CCG to Senators: Don't Attack Children's Rights Re Marriage

 SAN FRANCISCO, November 7, 2011 -- In a letter to the Senate Judiciary Committee, CCG President, William B. May cautioned the Senators that voting to repeal DOMA is “a statement that the government has no interest in the only institution that promotes that children be raised by their mothers and fathers.”

“In fact, if marriage is redefined to accommodate ‘equality’ for same-sex couples, by definition, it becomes discriminatory to promote the imperative of marriage between a man and a woman as critical to the rights and well-being of their children and a well-functioning society.”

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“Too many children are deprived of married mothers and fathers today.” Promoting marriage between a man and a woman is “a responsibility directly related to the human right of every child without exception to know and be cared for, as far as possible, by his or her mother and father. Mothers and fathers and families of origin are part of the identity of every person, and that interest must be protected by civilized society.”

May reminded Senators that, “This right is expressed in the UN Convention on the Rights of the Child, and can be confirmed by the common desire of everyone for connection with the man and woman from whom they originated.”

In a strongly worded letter to Committee members last week, Bishop Salvatore Cordileone, Chair of the USCCB Subcommittee on the Promotion and Defense of Marriage, raised the same point. “… changing the institution of marriage … denies children have a fundamental human right….”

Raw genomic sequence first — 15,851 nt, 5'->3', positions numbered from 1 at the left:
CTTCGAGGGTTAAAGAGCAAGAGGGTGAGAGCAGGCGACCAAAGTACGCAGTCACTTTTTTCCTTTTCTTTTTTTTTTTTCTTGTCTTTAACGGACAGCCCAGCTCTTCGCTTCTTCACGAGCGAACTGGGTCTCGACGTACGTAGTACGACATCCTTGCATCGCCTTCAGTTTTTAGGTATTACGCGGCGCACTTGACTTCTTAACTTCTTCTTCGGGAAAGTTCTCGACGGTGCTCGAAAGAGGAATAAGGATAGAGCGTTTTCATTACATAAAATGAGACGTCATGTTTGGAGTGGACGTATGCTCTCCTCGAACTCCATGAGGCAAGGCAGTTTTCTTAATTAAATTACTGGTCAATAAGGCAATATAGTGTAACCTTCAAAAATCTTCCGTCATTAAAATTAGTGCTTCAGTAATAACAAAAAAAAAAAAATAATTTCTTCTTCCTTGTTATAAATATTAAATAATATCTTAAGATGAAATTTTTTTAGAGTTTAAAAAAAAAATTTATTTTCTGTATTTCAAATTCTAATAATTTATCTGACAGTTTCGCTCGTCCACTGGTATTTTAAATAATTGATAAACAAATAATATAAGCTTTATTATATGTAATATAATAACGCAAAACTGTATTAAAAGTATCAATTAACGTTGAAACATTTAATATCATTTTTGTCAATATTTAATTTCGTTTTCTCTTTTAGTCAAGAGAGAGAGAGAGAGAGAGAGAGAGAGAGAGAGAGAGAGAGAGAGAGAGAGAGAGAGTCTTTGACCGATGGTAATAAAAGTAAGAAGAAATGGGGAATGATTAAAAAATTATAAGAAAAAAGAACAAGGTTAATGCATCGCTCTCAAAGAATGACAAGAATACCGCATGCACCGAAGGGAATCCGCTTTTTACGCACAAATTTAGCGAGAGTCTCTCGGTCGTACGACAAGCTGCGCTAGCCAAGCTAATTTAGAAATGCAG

The focus on the private interests of adults in the marriage debate has long obscured the rights and interests of children. May wrote, “The interests of gay rights groups … are well known, but the reasons for protecting marriage between a man and a woman actually have nothing to with homosexuality or gay rights.”

The confusion over marriage is based on two conflicting understandings of marriage. To accommodate same-sex couples, marriage has to be redefined as merely the legal recognition of committed relationships between adults. However, “Implicit in marriage as a union between a man and a woman is the reality that it also unites them with any children born from their union”, May wrote. “It is a reality that … is independent of belief in God.”

May challenged the Senators “to carefully consider the public interest of each of these definitions in a neutral way, without consideration of gay rights or perceived religious interests.”



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